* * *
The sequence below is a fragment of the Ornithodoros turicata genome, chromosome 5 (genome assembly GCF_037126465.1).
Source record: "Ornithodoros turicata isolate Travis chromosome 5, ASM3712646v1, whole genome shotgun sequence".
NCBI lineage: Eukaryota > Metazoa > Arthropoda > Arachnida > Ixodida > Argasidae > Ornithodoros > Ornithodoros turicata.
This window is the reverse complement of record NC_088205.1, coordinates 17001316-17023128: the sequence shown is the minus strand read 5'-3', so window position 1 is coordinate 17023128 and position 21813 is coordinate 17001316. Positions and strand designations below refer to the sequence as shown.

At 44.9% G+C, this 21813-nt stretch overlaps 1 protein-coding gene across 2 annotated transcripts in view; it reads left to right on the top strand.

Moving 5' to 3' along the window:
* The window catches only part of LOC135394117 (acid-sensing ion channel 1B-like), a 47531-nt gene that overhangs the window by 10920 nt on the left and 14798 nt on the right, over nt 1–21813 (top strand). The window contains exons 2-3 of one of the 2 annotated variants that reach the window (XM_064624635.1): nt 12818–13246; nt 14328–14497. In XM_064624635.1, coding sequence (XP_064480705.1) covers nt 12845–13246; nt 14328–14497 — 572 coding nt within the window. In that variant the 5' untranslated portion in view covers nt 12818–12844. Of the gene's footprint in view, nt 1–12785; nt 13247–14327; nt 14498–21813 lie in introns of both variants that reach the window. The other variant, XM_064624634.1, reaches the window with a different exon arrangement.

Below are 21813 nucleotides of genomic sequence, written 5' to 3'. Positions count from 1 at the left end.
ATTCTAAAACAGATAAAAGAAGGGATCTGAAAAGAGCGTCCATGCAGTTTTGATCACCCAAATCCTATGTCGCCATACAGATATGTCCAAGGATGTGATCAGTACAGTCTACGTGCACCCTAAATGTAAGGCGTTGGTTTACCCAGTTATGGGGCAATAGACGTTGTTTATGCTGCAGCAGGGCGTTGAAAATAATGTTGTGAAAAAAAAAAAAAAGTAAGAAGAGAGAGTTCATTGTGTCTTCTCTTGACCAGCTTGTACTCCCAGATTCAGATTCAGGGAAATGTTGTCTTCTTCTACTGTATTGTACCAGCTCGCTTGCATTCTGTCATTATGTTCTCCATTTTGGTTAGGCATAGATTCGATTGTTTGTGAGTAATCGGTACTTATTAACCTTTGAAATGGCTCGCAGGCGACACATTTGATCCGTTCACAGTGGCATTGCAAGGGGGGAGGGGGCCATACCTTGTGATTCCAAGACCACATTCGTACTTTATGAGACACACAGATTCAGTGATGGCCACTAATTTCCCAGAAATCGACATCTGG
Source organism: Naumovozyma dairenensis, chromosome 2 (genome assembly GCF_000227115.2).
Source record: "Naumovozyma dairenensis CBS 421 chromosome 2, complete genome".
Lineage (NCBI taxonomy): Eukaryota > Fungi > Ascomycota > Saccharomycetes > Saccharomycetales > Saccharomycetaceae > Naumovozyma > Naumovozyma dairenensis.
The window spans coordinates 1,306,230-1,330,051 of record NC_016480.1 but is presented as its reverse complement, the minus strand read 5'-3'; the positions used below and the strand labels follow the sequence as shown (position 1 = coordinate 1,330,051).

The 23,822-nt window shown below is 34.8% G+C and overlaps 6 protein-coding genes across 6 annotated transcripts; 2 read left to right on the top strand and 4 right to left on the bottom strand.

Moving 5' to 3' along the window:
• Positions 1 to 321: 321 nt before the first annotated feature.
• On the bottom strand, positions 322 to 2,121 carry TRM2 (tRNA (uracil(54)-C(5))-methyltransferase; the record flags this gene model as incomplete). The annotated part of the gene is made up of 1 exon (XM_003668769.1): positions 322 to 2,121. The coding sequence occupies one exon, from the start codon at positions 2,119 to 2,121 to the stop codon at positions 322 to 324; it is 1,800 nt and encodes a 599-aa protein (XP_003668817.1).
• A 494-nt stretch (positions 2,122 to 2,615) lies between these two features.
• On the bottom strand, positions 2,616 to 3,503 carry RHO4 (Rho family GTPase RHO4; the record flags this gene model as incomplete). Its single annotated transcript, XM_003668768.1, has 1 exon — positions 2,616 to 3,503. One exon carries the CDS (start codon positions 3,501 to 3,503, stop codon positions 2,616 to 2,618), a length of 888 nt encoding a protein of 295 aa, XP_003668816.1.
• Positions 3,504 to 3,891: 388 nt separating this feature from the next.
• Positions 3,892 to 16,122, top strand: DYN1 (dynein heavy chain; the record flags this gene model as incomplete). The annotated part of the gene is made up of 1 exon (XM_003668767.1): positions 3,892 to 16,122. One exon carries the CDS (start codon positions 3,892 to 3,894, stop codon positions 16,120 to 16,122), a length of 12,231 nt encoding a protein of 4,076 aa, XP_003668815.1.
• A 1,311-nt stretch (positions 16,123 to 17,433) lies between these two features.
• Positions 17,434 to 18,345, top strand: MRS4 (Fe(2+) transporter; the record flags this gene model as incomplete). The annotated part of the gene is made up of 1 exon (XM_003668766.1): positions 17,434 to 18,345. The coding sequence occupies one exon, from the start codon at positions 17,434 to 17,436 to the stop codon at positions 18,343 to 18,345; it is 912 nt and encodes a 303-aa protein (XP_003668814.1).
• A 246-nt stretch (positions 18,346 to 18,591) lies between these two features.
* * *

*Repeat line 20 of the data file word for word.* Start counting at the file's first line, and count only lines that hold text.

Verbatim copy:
• Positions 3,504 to 3,891: 388 nt separating this feature from the next.